Criminal Law, Pages 414–418

Goolsby v. State

Court of Appeals of Georgia, 2011
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Facts:

S.P., a 20-year-old who constantly required an oxygen tank, was sleeping on her couch when defendant broke in and sexually assaulted her. He fled when something startled him but returned 11 days later. Then, he grabbed S.P.'s arms, walked her a couple steps backwards, pushed her onto the couch, and raped her.

A few months later, defendant broke into H.M.M.'s house. She tried to flee, but defendant grabbed her, pulled her away form the front door, and tied her up at knife-point. He then forced her into her bedroom and raped her.

For the first assault on S.P., defendant was charged with attempted rape, burglary, and sexual battery. For the later attack on S.P., he was charged with burglary, rape, and kidnapping with bodily injury. For the incident with H.M.M., he was charged with kidnapping with bodily injury, rape, aggravated assault, burglary, aggravated sodomy, possession of a knife during the commission of a felony, and sexual battery.

Procedural History:

Defendant was convicted on all charges and now appeals the kidnapping charges.

Issue:

Was there sufficient evidence of asportation to sustain defendant's convictions of kidnapping either victim?

Rule:

LexisNexis IconWestLaw LogoGoogle Scholar LogoPage 416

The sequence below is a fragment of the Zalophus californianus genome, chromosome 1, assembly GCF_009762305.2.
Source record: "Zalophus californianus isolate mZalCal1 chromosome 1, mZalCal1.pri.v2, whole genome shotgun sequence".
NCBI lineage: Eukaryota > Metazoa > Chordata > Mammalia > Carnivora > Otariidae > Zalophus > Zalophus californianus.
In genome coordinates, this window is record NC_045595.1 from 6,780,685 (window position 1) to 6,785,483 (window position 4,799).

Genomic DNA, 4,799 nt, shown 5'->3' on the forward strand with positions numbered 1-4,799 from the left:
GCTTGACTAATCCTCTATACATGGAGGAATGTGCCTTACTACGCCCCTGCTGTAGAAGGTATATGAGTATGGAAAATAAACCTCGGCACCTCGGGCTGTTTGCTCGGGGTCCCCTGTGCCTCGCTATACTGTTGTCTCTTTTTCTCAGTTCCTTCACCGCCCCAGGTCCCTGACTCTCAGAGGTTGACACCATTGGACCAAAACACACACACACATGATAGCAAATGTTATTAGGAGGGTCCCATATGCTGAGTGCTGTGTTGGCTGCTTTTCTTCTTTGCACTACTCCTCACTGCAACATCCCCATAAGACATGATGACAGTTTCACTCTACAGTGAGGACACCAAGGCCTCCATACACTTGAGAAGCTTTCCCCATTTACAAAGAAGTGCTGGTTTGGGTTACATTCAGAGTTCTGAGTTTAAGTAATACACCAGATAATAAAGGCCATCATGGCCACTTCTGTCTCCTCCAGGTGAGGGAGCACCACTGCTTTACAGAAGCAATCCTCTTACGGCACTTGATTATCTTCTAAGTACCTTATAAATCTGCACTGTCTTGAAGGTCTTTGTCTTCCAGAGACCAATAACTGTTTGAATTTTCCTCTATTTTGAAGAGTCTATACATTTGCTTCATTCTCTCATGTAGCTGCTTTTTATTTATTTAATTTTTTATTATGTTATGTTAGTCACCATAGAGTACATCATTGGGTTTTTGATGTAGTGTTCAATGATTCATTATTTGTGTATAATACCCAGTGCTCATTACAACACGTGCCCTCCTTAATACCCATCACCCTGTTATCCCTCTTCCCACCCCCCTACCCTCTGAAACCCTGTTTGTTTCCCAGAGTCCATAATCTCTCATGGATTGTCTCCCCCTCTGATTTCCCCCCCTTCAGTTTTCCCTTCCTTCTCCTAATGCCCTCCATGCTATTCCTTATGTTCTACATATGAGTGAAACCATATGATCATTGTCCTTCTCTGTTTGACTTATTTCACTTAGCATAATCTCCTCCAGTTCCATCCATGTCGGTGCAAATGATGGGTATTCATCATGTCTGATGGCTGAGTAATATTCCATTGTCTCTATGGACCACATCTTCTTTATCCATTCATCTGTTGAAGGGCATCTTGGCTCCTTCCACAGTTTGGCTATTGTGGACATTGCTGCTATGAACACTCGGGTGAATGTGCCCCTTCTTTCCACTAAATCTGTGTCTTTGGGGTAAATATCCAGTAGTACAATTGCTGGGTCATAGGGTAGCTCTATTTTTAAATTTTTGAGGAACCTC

Garza . . . established a four-part test to determine whether movement of the victim constitutes asportation:

  1. the duration of the movement;
  2. whether the movement occurred during the commission of a separate offense;
  3. whether such movement was an inherent part of that separate offense; and
  4. whether the movement itself presented a significant danger to the victim independent of the danger posed by the separate offense.

Explanation:

These are merely factors. Not all four factors must be met to establish asportation.

Reasoning:

    1. The duration of movement of S.P. was minimal—"just a few steps."
    2. Even though it occurred before the rape, it was incidental and in furtherance thereof.
    3. While not an element of rape, it allowed defendant to exercise control over S.P. and was therefore an inherent part of the rape.
    4. Finally, it did not present any significant danger to S.P. as it did not make her more isolated or less likely to be rescued by moving a few steps to the couch.
    This is not the type of movement the kidnapping statute is intended to address. As all of the factors are indicative of this not constituting asportation, that element of kidnapping is not satisfied.
    1. Defendant admittedly did not move H.M.M. far either—only from the front door to the bedroom.
    2. H.M.M. was moved prior too and independently of the rape and aggravated assault. In fact, the aggravated assault was committed in furtherance of the kidnapping.
    3. The movement was also not an inherent part of the rape or aggravated assault.
    4. The movement also created a significant danger to H.M.M. independent of the danger posed by the rape and aggravated assault. It increased defendant's control over her and removed her from the possibility of rescue. Before being moved, she was at the front door where she could have escaped or alerted her neighbors.
    Not all of the factors must be satisfied. Factors 2–4 are here sufficient to establish asportation.

Holding:

The evidence was not sufficient to establish asportation of S.P. but was with H.M.M. Conviction of kidnapping S.P. reversed; conviction of kidnapping H.M.M. affirmed.